• Deposit: $1.20 per dozen 
  • Handling Fees: 5 cents/doz. to Liquor Commission and retailers. 12 cents/doz. to bottle wholesalers plus a 10 cents/doz. sorting fee. 
  • Freight: Brewers pick up empties at their own cost. 
  • Unredeemed Deposits: Retained by Brewers.


British Columbia's beverage container recovery system, enacted in 1970, is the oldest legislated deposit-return system in North America. On October 1, 1998, BC's Beverage Container Stewardship Program Regulation (now known as Recycling Regulation,4 see especially Schedule 1) went into effect to address changes in beverage container packaging, particularly the growth of 'new age' beverages. 

The regulation expanded the previous deposit-return system to include all ready-to-drink beverages except milk, milk substitutes and meal replacements.  Under the regulation, all beverage containers must be refillable or recyclable, and no containers recovered by the system can be landfilled or incinerated [2].

Encorp, the not-for-profit body responsible for administering the recycling program in BC, charges a “container recycling fee” affixed to some products (plastic, glass, some drinking boxes, and poly cups) in order to operate. The fee was previously included in the purchase price, but now is shown separately to demonstrate to consumers the price of recycling.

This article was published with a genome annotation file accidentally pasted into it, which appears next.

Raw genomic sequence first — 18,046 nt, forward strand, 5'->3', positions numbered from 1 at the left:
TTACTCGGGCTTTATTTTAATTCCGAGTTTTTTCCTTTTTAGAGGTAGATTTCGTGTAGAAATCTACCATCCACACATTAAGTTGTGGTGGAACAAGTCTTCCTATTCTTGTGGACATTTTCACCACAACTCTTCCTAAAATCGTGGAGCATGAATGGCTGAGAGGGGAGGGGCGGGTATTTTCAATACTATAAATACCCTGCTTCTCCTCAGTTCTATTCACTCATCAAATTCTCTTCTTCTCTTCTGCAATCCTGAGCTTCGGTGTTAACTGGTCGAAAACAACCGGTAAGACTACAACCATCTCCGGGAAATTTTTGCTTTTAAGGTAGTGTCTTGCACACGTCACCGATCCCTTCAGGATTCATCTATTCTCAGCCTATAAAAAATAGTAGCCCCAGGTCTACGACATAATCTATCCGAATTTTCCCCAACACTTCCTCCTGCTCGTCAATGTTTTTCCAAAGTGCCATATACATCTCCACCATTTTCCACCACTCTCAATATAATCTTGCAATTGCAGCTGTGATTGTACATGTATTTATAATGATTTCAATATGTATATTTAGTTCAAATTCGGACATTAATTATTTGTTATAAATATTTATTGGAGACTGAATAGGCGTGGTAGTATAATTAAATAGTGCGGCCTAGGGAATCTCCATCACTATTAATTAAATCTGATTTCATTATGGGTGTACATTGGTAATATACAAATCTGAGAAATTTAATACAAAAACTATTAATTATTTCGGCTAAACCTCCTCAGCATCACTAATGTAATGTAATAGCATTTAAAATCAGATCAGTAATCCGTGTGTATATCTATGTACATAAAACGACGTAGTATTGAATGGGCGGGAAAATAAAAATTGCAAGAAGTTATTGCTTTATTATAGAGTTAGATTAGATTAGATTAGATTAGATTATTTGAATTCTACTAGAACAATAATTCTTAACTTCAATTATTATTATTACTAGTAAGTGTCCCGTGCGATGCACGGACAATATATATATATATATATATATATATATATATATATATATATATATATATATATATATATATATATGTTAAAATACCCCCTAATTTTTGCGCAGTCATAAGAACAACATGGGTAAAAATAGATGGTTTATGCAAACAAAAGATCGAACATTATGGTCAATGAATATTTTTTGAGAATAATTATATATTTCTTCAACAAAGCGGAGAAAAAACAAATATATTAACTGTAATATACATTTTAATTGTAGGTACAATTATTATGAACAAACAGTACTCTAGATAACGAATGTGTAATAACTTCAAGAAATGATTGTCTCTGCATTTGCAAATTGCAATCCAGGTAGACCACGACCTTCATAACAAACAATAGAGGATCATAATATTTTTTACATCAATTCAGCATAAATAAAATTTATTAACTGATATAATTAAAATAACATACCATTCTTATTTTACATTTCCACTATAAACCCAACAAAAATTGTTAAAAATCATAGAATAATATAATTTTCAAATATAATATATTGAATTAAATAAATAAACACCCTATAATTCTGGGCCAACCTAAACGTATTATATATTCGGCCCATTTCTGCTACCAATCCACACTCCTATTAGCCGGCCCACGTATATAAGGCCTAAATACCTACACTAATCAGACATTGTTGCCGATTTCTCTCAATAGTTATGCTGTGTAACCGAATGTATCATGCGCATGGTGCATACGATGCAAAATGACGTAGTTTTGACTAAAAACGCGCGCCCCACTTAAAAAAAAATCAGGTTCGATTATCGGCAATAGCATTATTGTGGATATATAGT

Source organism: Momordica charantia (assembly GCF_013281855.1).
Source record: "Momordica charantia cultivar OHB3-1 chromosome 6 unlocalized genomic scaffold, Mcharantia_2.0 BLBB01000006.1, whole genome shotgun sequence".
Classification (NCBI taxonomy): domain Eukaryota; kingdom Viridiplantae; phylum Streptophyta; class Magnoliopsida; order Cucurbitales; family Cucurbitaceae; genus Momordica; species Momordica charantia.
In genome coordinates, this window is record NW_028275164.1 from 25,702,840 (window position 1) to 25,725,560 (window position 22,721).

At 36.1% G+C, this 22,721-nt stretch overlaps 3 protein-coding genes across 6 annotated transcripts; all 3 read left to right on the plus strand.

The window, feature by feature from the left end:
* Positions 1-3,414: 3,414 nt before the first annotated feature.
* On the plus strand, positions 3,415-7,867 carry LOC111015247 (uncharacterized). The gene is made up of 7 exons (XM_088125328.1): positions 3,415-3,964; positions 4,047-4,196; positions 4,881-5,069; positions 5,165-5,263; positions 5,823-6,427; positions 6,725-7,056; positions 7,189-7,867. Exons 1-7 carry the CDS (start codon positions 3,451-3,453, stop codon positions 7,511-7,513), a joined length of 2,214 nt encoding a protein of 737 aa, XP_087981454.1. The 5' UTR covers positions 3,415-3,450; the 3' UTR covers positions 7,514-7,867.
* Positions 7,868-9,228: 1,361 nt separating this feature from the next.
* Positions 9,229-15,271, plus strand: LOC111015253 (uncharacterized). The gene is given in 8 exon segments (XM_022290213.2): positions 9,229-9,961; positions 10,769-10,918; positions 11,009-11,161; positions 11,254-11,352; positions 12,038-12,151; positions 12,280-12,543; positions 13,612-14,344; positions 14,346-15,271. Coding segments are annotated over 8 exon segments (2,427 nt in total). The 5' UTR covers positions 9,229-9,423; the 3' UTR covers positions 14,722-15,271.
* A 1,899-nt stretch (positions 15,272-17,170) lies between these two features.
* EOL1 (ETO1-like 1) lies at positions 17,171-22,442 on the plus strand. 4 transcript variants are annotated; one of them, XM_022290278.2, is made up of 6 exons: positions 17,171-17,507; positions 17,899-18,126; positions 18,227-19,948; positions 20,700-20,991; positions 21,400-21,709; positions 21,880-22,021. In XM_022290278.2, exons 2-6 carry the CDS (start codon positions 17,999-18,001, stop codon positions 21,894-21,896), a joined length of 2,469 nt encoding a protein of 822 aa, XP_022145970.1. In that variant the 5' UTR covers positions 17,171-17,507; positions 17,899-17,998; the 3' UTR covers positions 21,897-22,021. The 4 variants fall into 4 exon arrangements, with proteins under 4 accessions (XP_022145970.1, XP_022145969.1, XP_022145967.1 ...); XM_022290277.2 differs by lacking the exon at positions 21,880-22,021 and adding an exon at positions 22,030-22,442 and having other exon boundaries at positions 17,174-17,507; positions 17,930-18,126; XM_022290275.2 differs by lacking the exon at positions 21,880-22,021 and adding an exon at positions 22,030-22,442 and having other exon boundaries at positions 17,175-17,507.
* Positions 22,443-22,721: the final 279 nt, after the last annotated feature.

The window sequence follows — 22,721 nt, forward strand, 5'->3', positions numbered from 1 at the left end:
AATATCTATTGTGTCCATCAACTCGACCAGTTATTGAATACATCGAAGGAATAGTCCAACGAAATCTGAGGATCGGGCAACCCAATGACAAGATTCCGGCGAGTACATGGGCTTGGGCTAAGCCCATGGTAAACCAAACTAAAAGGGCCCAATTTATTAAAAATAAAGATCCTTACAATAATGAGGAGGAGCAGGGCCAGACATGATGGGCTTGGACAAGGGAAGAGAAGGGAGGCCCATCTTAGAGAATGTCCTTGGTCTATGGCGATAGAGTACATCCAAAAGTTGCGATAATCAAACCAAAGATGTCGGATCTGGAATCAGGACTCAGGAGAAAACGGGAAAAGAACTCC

1. "Deposit Systems for One-Way Beverage Containers: Global Overview 2016." CM Consulting Incorporated, May 25, 2017.

2. Recycling Regulation, B.C. Reg. 449/2004, ss. 8(2).

3. "Deposit changes as of Nov 1st, 2019." Return-it Encorp Pacific. Updated 2019.

4. Source: Clarissa Morawski. "British Columbia." WHO PAYS WHAT: An Analysis of Beverage Container Recovery and Costs in Canada. 2010

5. Source: "Encorp Pacific 2018 Annual Report." Encorp Pacific, 2018.

6. Source: "BRCCC’s 2019 Annual Report to the Ministry (covers 2018 calendar year)." BC Brewers’ Recycled Container Collection Council (BRCCC), 2018.

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BC Case Study

BC Case Study: The Environmental and Economic Performance of Beverage Container Reuse and Recycling in British Columbia, Canada - August 2015

The Container Recycling Institute (CRI) undertook this case study of British Columbia’s container deposit-refund law (CDL) for two reasons: first, to expand CRI’s existing body of research on best practices for the recovery and quality recycling of packaging materials; and second, to investigate recent increases in container recycling fees (CRF) in the province, especially for glass containers. Get a Download Link

Contact Information - British Columbia


British Columbia Ministry of the Environment
Phone: (250) 387-1187  

British Columbia Liquor Distribution Branch
Phone: (604)-252-3000


Encorp Pacific
Phone: (604) 473-2400
Toll Free: 1-800-330-9767
Fax: (604) 473-2411

Recycling Council of BC
Phone: (604) 683-6009

Enviro Beer BC (BRCCC)
Phone: 1-800-661-2337

Brewers Distributor Limited
Phone: (604) 664- 2302